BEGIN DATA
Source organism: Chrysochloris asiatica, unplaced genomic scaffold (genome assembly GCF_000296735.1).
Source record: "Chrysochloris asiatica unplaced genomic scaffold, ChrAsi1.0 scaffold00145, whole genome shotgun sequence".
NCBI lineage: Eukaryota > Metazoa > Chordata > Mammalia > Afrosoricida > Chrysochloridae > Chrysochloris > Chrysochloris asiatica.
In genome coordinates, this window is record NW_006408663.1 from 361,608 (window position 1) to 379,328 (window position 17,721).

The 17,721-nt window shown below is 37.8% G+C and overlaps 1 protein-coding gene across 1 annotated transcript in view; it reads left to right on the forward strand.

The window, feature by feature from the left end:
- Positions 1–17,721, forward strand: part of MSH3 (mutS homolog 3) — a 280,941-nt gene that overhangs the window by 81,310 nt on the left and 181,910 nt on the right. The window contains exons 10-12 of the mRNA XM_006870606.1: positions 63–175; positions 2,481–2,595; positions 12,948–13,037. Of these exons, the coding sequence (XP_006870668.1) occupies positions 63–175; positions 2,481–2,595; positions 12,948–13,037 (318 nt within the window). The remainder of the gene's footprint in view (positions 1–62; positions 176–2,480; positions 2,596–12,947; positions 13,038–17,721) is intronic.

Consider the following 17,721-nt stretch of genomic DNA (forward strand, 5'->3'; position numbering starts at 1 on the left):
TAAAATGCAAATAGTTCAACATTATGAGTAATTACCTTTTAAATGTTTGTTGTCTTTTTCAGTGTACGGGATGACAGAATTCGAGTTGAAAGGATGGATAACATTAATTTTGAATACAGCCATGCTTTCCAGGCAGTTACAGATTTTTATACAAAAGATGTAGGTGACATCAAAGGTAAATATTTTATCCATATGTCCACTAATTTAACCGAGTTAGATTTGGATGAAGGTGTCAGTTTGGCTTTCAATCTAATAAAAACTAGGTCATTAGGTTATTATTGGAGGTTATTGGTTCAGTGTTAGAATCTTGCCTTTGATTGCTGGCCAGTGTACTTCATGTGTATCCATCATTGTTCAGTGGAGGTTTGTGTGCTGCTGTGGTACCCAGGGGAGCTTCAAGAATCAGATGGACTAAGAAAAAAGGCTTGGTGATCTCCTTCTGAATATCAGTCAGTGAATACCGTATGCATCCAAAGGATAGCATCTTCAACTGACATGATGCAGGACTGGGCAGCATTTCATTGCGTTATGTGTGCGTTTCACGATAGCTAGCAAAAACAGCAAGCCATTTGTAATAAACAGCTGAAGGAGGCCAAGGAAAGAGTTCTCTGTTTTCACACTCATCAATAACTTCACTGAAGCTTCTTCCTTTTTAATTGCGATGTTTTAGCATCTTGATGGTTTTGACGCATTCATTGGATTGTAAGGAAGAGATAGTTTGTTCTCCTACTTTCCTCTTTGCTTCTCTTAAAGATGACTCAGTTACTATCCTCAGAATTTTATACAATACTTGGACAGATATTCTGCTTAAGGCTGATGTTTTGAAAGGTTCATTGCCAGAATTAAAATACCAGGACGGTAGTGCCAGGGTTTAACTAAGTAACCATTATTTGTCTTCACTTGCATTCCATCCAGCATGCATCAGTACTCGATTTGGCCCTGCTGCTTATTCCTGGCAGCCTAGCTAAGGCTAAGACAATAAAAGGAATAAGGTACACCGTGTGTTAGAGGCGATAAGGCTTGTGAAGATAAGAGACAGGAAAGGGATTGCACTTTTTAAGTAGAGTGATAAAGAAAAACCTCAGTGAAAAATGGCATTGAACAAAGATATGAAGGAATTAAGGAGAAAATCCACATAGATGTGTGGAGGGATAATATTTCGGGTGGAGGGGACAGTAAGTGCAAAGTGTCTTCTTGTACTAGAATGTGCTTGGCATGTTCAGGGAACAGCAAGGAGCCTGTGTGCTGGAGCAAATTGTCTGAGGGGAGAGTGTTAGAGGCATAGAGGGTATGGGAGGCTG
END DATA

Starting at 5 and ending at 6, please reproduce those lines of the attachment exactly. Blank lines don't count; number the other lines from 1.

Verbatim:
The 17,721-nt window shown below is 37.8% G+C and overlaps 1 protein-coding gene across 1 annotated transcript in view; it reads left to right on the forward strand.

The window, feature by feature from the left end: